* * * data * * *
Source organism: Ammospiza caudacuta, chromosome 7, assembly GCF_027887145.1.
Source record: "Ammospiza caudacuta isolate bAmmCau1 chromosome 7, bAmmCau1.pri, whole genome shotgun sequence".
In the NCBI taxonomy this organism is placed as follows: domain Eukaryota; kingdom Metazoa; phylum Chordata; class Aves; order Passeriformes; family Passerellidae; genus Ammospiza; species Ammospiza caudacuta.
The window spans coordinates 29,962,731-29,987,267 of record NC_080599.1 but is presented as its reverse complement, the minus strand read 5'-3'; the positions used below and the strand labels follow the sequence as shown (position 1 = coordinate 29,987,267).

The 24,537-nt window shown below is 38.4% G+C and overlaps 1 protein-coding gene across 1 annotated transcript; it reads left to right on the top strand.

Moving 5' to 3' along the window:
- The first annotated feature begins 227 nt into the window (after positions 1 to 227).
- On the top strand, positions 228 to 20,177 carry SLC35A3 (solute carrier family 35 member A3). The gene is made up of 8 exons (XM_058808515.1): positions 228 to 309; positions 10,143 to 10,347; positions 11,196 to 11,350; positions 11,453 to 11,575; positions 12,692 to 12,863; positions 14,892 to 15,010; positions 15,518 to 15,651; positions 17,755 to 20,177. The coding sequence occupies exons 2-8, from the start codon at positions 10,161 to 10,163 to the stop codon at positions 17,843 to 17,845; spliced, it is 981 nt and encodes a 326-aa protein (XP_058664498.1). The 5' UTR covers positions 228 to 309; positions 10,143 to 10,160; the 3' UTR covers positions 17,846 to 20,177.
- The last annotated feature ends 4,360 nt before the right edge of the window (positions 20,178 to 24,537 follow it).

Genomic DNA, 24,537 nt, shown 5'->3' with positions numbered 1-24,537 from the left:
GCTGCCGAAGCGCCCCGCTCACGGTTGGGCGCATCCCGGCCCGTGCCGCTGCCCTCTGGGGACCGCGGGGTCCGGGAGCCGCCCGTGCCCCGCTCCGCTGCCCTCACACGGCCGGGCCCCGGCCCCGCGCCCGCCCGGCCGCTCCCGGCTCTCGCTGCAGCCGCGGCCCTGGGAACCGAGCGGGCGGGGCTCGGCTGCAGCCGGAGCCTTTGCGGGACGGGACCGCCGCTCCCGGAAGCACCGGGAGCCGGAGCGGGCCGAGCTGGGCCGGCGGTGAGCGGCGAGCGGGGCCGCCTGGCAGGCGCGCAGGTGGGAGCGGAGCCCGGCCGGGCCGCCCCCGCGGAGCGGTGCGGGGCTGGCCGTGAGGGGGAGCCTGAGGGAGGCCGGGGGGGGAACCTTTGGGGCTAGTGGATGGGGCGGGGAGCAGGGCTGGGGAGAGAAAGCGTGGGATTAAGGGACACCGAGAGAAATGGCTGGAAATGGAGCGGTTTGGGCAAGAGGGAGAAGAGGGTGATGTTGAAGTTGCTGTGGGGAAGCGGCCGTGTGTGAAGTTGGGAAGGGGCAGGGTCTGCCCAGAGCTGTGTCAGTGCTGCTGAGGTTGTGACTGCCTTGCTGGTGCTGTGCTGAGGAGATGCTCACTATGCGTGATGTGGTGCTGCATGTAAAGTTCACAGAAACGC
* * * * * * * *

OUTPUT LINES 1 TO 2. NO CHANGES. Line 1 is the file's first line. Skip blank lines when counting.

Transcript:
Source organism: Ammospiza caudacuta, chromosome 7, assembly GCF_027887145.1.
Source record: "Ammospiza caudacuta isolate bAmmCau1 chromosome 7, bAmmCau1.pri, whole genome shotgun sequence".